Sometimes you just know when someone is destined for great things. Patch met Alison Johnson last year when she had a solo during a performance with the Music Makers. . Later we learned she would have the part of . As a junior could she really carry such a lead? If you were among those who enjoyed the performance last spring, you’d know, she captivated every audience with grace and poise far beyond her years.
Johnson will become Amneris in the BHS Performing Arts Production of . Unlike Christine who was the object of the Pahantom’s affection, Amneris works through this musical to win the love of who pines for . Of the change in character and situation, Johnson said she is eager for the challenge.
As the 2012 senior class president, Johnson has been busy this year in addition to rehearsals for Aida and doing hair/make-up for the fall play She participated in Music Makers, Concert Choir, Main Street Singers and was the soprano section leader.
In addition to her artistic prowess, Johnson participated in varsity field hockey all fours years at BHS taking home the honor of Best Defensive and Most Improved Player in 2011; she was also a 2011 State Finalist for Sweeper and named to the All-League SCC Second for Starting Sweeper the same year. Johnson also ran JV spring and indoor track during her freshman and sophomore years.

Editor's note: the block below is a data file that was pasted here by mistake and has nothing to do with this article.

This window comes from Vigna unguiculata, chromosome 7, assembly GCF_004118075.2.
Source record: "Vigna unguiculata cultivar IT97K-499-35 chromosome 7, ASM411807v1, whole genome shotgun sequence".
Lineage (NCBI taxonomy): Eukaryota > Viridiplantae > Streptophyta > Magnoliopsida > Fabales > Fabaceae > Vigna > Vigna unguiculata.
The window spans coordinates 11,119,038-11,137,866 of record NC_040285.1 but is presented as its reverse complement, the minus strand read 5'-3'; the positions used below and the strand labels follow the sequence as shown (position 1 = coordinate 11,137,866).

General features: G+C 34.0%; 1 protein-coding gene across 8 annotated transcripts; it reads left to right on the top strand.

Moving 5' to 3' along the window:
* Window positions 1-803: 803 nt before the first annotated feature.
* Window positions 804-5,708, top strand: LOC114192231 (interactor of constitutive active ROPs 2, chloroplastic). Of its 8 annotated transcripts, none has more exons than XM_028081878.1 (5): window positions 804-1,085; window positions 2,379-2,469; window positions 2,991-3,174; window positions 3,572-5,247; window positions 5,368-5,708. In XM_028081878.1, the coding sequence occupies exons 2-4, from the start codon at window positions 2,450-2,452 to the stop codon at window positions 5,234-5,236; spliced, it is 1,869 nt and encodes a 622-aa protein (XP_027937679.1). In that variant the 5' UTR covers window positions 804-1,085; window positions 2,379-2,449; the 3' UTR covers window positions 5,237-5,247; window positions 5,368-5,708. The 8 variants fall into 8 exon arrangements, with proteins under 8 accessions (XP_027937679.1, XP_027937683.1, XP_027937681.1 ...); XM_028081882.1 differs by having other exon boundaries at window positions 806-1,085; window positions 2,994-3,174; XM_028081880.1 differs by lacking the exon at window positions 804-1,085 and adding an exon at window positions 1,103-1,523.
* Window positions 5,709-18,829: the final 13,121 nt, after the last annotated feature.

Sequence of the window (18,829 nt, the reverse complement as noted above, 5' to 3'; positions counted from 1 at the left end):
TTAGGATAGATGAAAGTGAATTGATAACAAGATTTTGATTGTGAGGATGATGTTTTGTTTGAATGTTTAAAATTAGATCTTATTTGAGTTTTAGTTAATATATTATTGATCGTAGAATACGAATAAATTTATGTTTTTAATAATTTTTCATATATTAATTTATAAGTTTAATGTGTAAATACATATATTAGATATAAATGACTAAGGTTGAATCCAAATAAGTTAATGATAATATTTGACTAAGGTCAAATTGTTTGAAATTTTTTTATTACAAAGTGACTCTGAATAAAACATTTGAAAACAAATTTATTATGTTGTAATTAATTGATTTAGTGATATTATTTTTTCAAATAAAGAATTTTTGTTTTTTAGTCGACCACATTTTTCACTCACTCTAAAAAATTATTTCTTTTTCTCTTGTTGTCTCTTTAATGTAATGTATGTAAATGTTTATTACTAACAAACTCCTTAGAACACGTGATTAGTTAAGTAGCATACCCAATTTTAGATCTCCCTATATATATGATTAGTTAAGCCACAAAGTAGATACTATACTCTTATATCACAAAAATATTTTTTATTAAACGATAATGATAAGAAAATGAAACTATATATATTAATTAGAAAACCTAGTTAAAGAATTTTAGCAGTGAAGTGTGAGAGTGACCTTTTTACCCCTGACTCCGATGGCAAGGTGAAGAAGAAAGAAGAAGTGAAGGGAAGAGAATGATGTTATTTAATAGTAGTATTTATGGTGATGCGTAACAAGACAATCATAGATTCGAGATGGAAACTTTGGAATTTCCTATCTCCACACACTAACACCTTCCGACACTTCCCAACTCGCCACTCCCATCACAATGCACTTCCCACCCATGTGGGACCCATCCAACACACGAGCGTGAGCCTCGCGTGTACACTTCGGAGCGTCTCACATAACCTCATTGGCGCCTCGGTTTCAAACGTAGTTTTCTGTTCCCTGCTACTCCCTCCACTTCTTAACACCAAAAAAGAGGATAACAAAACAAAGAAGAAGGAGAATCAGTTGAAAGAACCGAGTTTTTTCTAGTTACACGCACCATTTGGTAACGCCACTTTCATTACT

Johnson was the Connecticut Association of Schools (CAS) Outstanding Performing Arts Student and is a high-honor/honor roll student.
After high school, Johnson plans to continue to pursue her passion for performing arts. Before she steps on stage tonight, meet Amneris:
Branford Patch: Congratulations on your hard work through the years on the BHS stage. Do you have plans to continue performance after graduation?
Alison Johnson: I definitely plan to keep on performing in my life after graduation. My college plans include being a vocal performance major which will give me some chances to perform. Even if it’s just singing on stage, it is something I truly enjoy doing and is a huge part of my life in general.
Branford Patch: How are you dealing with the fact that Aida will be your last time on the BHS stage?
Alison Johnson: I just take into account that all great things must come to an end in order for them to be great in the first place. I have so enjoyed learning and growing throughout the four years in the BHS performance program. I’m going to go onstage knowing full well that it is going to be my last show at the high school, but with that being said I’m going to take in everything that happens and carry it with me.
Branford Patch: If you had to offer one small piece of advice to aspiring young actors hoping to head to the stage what would it be?
Alison Johnson: Never stop trying; there is always room for improvement. I had been rejected various times before, but with that being said it only pushed me to prove myself. So, just keep doing what you love to do and working towards your goal and you never know, maybe you’ll end up center stage one day.
Branford Patch: Can you pick one defining moment of your BHS stage career and tell readers a little about it?